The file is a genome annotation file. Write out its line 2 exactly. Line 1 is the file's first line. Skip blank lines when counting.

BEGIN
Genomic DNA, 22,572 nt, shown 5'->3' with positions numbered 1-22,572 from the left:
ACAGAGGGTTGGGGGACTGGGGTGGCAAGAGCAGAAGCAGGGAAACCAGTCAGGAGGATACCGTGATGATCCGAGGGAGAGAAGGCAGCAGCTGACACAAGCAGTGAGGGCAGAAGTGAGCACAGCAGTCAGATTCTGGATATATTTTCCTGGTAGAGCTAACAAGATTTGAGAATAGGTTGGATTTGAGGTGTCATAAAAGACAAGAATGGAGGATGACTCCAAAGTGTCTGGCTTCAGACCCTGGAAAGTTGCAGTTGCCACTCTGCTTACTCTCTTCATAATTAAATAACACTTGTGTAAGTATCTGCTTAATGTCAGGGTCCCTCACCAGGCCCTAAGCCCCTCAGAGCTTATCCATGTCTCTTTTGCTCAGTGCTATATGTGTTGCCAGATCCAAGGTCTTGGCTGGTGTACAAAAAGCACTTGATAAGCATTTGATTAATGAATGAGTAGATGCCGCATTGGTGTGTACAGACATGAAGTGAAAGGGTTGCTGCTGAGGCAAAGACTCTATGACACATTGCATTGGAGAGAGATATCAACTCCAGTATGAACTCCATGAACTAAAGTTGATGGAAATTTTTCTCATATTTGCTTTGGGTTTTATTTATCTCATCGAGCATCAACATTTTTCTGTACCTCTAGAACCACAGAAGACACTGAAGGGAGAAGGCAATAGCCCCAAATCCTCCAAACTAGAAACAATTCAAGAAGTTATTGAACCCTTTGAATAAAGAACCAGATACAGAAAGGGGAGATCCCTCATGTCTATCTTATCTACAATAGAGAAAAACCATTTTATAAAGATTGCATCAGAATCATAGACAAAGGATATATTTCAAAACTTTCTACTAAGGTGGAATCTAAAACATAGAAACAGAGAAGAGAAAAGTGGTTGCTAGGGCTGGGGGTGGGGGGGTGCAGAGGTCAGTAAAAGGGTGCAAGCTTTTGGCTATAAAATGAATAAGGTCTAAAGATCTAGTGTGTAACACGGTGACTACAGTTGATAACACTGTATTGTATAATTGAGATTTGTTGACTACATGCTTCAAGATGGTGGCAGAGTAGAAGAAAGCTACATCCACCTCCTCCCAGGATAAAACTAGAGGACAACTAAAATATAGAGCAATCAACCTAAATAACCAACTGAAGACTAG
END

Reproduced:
ACAGAGGGTTGGGGGACTGGGGTGGCAAGAGCAGAAGCAGGGAAACCAGTCAGGAGGATACCGTGATGATCCGAGGGAGAGAAGGCAGCAGCTGACACAAGCAGTGAGGGCAGAAGTGAGCACAGCAGTCAGATTCTGGATATATTTTCCTGGTAGAGCTAACAAGATTTGAGAATAGGTTGGATTTGAGGTGTCATAAAAGACAAGAATGGAGGATGACTCCAAAGTGTCTGGCTTCAGACCCTGGAAAGTTGCAGTTGCCACTCTGCTTACTCTCTTCATAATTAAATAACACTTGTGTAAGTATCTGCTTAATGTCAGGGTCCCTCACCAGGCCCTAAGCCCCTCAGAGCTTATCCATGTCTCTTTTGCTCAGTGCTATATGTGTTGCCAGATCCAAGGTCTTGGCTGGTGTACAAAAAGCACTTGATAAGCATTTGATTAATGAATGAGTAGATGCCGCATTGGTGTGTACAGACATGAAGTGAAAGGGTTGCTGCTGAGGCAAAGACTCTATGACACATTGCATTGGAGAGAGATATCAACTCCAGTATGAACTCCATGAACTAAAGTTGATGGAAATTTTTCTCATATTTGCTTTGGGTTTTATTTATCTCATCGAGCATCAACATTTTTCTGTACCTCTAGAACCACAGAAGACACTGAAGGGAGAAGGCAATAGCCCCAAATCCTCCAAACTAGAAACAATTCAAGAAGTTATTGAACCCTTTGAATAAAGAACCAGATACAGAAAGGGGAGATCCCTCATGTCTATCTTATCTACAATAGAGAAAAACCATTTTATAAAGATTGCATCAGAATCATAGACAAAGGATATATTTCAAAACTTTCTACTAAGGTGGAATCTAAAACATAGAAACAGAGAAGAGAAAAGTGGTTGCTAGGGCTGGGGGTGGGGGGGTGCAGAGGTCAGTAAAAGGGTGCAAGCTTTTGGCTATAAAATGAATAAGGTCTAAAGATCTAGTGTGTAACACGGTGACTACAGTTGATAACACTGTATTGTATAATTGAGATTTGTTGACTACATGCTTCAAGATGGTGGCAGAGTAGAAGAAAGCTACATCCACCTCCTCCCAGGATAAAACTAGAGGACAACTAAAATATAGAGCAATCAACCTAAATAACCAACTGAAGACTAG